South African farmers march

South African farmers march

DECEMBER 2012 - At the end of apartheid, some 60,000 white landholders – less than 1 percent of the country’s population - controlled about 86 percent of all agricultural land in South Africa. In contrast, black South Africans in rural areas, representing about 30 percent of the national population, had access to less than 15 percent of all farmland. 

This land was typically held under informal tenure in racially segregated “homelands.”  In addition, an estimated 5.3 million black South Africans lived and worked on white commercial farms, without access to farmland of their own. 

In 1994, the newly elected democratic government set a goal of transferring 30 percent of white-owned agricultural land to black owners – first by 1999 and now by 2014 – to address the highly unequal land distribution.

The government’s land redistribution efforts consist of three main phases implemented between 1995 and 2005/6. The initial phase targeted economically disadvantaged black South Africans, while the second phase concentrated on promoting black commercial farmers.  With the aim of providing land redistribution beneficiaries access to land for residential and productive purposes, the State funded land transfers and provided start-up grants in the second and third phases of the land distribution program.

During the period of 1994 to 2011, more than 3.4 million hectares of land was transferred to black owners through land distribution. Although the total land transferred fell far short of the government’s 30 percent goal, the land redistribution strategy is credited with successfully targeting the economically disadvantaged during the initial phase. Studies also indicate that it has improved the standard of living of some beneficiaries during the second phase.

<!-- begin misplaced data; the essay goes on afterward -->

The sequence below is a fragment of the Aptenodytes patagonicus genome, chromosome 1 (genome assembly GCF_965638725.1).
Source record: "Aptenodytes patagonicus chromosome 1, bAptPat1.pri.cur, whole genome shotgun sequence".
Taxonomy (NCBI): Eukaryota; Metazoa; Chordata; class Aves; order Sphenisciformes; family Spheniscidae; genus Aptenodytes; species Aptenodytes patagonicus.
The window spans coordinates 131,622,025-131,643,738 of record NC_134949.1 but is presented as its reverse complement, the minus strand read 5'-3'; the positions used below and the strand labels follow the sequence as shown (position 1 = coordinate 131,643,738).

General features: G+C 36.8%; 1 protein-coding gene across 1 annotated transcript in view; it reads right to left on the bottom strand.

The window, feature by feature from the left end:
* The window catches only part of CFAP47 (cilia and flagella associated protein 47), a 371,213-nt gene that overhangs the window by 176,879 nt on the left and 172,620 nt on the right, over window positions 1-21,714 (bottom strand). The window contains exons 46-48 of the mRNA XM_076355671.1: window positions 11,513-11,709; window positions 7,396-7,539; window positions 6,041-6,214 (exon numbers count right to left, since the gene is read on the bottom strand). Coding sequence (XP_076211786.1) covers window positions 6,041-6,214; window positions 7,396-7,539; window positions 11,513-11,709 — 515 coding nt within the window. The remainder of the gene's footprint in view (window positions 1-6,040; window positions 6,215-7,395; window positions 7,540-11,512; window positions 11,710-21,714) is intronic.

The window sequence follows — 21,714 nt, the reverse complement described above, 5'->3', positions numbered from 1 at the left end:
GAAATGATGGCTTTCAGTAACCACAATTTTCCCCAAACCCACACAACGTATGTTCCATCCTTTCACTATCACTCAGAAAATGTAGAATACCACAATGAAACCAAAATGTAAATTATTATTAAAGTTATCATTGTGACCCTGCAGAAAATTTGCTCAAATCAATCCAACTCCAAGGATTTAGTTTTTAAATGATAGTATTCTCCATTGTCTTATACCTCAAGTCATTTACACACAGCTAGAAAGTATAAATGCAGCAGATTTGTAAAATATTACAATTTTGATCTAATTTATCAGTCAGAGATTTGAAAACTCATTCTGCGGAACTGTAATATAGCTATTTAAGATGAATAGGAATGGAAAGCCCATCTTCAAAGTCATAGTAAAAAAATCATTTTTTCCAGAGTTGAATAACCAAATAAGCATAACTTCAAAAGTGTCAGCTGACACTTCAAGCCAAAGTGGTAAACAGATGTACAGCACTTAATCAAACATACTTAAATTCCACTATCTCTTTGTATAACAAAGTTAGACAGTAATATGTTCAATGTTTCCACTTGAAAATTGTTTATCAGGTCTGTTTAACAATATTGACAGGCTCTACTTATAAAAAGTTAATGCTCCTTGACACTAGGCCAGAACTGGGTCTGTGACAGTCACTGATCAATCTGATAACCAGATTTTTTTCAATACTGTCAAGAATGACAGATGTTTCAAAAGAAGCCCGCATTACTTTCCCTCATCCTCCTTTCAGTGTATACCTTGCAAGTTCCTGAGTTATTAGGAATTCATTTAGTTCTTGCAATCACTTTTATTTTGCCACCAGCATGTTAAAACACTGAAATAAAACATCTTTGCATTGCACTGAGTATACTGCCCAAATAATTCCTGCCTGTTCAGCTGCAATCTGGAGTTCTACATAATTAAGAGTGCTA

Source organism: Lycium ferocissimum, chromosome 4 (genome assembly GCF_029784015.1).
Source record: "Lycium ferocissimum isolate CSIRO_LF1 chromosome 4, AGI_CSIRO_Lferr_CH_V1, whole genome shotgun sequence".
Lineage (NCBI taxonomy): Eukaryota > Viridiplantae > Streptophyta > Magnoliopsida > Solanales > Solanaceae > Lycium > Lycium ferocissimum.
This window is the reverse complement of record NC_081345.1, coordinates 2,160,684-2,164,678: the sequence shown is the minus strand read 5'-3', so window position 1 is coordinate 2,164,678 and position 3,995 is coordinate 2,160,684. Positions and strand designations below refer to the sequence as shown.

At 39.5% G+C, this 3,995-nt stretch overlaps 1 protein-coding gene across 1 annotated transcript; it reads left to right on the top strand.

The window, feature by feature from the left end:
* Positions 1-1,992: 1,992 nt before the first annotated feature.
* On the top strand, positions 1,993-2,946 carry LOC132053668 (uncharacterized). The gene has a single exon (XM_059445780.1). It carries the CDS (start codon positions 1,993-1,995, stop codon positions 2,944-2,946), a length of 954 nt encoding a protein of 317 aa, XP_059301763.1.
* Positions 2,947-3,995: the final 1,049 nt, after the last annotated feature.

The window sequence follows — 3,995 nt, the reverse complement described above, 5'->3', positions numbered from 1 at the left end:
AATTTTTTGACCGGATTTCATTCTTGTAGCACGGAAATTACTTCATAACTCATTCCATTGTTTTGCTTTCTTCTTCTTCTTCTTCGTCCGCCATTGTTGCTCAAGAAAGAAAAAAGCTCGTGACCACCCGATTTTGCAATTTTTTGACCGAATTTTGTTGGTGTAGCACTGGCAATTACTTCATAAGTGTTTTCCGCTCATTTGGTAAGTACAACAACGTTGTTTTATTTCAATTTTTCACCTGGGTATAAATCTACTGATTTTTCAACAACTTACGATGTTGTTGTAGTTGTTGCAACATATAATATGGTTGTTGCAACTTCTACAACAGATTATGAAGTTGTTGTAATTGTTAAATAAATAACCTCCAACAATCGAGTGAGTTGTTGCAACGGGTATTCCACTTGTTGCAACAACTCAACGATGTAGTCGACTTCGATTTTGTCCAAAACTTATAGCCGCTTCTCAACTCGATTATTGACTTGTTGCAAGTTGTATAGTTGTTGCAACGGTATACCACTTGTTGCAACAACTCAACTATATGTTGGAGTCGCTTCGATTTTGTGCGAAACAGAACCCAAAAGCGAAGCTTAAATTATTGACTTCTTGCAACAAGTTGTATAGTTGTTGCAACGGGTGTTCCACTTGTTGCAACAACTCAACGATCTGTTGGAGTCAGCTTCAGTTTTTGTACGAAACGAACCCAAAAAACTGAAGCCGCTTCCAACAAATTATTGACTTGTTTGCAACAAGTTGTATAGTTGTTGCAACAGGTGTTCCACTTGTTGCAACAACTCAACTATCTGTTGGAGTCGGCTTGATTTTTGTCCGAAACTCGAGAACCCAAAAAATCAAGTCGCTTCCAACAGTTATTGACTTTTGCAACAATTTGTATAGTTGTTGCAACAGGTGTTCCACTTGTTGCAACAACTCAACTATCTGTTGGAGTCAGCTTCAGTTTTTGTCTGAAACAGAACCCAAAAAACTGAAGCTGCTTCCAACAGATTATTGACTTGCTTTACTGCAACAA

Apart from these few positive developments, the redistribution program failed to deliver significant benefits or overcome the barriers to commercial agriculture. Reoccurring challenges, such as skill and resource gaps, suggest a misalignment between the government’s approach to land redistribution and the needs of intended beneficiaries.  The lack of consultation with beneficiaries, and inadequate pre-post settlement support has also limited the impact of the land distribution efforts.

South Africa


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